view of hallway in art building

Photo Courtesy of Cleveland State Police

Gary Lewis Jr., new Chief of Police for the Cleveland State Police Department, spoke at his swearing in on Sept. 17.


October 6, 2015

University swears in new Chief of Police

By Madison Lomas

The new Chief of Police for Cleveland State University, Gary Lewis Jr., was sworn in Sept. 17, and says he is already looking forward to making a few changes in an effort to promote a safer environment for students.

Lewis is in his 23rd year in law enforcement as he has worked in various departments throughout Ohio.

He earned a master’s degree in criminal justice at Michigan State University, and a bachelor’s degree in public safety management from Franklin University in Columbus.

One of Lewis’ most notable achievements was during his time as commander in Marion in 1998, when he was awarded a Certificate of Recognition for talking an individual out of committing suicide.

With the unusual number of crime reports on campus this year, Lewis is already enforcing a new plan to help diminish the problem by working with the Cleveland Police Department.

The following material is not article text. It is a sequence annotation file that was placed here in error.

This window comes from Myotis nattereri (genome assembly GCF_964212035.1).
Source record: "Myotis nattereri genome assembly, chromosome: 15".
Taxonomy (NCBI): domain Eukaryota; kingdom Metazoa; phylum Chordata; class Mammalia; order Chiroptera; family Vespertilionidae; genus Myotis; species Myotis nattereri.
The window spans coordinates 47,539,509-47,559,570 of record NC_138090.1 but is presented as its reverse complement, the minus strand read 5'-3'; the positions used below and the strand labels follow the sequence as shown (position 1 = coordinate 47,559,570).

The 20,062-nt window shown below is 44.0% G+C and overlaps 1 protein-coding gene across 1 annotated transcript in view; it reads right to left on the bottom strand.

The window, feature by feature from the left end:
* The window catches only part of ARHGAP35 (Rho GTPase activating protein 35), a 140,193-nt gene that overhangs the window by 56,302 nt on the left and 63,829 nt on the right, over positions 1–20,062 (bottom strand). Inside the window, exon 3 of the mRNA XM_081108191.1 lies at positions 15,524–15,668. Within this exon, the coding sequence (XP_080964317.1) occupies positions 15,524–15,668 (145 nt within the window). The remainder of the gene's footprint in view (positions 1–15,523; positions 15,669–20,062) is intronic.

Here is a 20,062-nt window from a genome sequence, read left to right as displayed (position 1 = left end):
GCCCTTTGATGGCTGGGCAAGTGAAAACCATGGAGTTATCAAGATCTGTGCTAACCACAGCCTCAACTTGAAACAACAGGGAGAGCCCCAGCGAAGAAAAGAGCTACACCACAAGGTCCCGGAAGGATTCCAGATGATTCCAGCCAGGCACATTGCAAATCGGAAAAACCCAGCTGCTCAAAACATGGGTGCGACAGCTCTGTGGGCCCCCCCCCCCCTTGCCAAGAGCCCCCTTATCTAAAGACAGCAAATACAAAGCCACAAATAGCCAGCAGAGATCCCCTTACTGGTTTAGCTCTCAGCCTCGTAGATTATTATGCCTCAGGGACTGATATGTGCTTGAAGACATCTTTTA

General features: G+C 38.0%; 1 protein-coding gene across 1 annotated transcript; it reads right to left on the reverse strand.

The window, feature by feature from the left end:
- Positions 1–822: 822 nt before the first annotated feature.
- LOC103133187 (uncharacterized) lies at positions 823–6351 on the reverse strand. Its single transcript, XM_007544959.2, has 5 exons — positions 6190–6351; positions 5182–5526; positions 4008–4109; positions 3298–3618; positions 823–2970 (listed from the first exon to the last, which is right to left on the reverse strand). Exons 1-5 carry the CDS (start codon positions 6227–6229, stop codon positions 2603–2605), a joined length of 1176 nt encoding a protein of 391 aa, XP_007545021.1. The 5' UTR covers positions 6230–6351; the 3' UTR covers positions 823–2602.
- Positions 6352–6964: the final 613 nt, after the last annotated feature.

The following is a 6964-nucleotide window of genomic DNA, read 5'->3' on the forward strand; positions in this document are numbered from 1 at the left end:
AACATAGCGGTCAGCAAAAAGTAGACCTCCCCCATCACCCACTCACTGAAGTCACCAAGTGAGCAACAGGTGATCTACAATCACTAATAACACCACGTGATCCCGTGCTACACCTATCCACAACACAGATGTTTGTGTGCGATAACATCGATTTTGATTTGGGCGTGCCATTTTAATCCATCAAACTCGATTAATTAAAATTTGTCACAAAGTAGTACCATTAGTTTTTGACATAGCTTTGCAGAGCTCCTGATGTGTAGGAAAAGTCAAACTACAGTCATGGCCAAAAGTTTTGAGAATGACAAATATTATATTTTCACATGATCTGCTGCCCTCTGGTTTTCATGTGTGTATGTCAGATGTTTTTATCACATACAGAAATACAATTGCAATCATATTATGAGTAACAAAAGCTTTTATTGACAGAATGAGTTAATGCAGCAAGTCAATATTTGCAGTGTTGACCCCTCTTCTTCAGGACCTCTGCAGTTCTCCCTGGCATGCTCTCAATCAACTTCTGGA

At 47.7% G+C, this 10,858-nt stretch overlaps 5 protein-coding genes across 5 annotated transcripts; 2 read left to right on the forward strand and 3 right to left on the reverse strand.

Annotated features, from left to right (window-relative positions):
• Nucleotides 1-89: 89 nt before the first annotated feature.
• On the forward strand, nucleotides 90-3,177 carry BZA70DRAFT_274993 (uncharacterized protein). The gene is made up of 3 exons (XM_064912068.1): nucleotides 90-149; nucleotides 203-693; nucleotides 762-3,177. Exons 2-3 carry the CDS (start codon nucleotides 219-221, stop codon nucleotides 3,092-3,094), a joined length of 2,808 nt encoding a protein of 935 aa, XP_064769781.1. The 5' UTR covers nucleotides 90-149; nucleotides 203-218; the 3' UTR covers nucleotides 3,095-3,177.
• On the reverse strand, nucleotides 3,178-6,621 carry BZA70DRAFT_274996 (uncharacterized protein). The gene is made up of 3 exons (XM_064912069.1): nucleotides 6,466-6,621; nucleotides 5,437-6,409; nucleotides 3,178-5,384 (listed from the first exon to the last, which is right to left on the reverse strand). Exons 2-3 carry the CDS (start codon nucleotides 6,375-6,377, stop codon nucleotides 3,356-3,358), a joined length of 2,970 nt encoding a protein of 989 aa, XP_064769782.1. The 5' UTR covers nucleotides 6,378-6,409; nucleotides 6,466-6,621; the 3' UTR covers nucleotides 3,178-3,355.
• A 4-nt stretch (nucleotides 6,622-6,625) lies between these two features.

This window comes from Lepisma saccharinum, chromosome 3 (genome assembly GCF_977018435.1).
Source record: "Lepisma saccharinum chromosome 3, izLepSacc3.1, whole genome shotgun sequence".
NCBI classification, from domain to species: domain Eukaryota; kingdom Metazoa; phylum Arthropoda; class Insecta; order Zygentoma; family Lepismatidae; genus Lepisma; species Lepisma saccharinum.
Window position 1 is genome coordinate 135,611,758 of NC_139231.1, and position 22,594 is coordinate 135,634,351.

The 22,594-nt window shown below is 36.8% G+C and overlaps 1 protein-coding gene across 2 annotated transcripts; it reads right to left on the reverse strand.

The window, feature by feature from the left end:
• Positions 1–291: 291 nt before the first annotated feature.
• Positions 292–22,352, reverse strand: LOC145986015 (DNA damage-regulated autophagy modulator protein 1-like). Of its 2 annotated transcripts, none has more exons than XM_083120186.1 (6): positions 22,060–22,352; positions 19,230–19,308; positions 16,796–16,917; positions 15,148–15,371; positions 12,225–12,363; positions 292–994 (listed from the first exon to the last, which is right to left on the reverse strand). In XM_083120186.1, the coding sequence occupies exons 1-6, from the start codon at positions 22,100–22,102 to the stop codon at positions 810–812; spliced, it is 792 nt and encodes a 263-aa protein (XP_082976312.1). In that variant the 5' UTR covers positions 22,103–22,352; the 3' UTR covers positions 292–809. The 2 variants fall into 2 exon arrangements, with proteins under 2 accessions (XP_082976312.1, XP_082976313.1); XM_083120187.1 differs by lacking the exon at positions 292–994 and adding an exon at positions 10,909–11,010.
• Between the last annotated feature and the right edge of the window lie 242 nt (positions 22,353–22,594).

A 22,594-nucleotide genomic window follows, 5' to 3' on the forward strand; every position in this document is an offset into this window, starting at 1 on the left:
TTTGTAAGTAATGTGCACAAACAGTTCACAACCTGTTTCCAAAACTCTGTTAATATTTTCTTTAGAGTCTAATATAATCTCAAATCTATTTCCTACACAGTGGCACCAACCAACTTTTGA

Lewis spoke to the Stater in an email interview on Sept. 29 about his recent plan with the Cleveland city’s police department.

“Beginning this week, we have formed a partnership with the Cleveland Police Department that will increase officer presence at Cleveland State University,” Lewis said. “Officers will partner their efforts and share resources in their bicycle and foot patrols and the addition of marked patrol cars during peak evening hours.”

This safety initiative will be in action throughout the next few weeks, to see how it will affect crime percentages on campus, according to Lewis.

“The Cleveland State University Police Department continues to participate in and promote campus safety by providing a 24/7 law enforcement presence,” Lewis said.

They are continuously looking for connections between crimes reported at Cleveland State, but have not found any incidents to be linked, according to Lewis. Working with city police helps put more eyes and ears on campus, reducing chances for crimes to occur.

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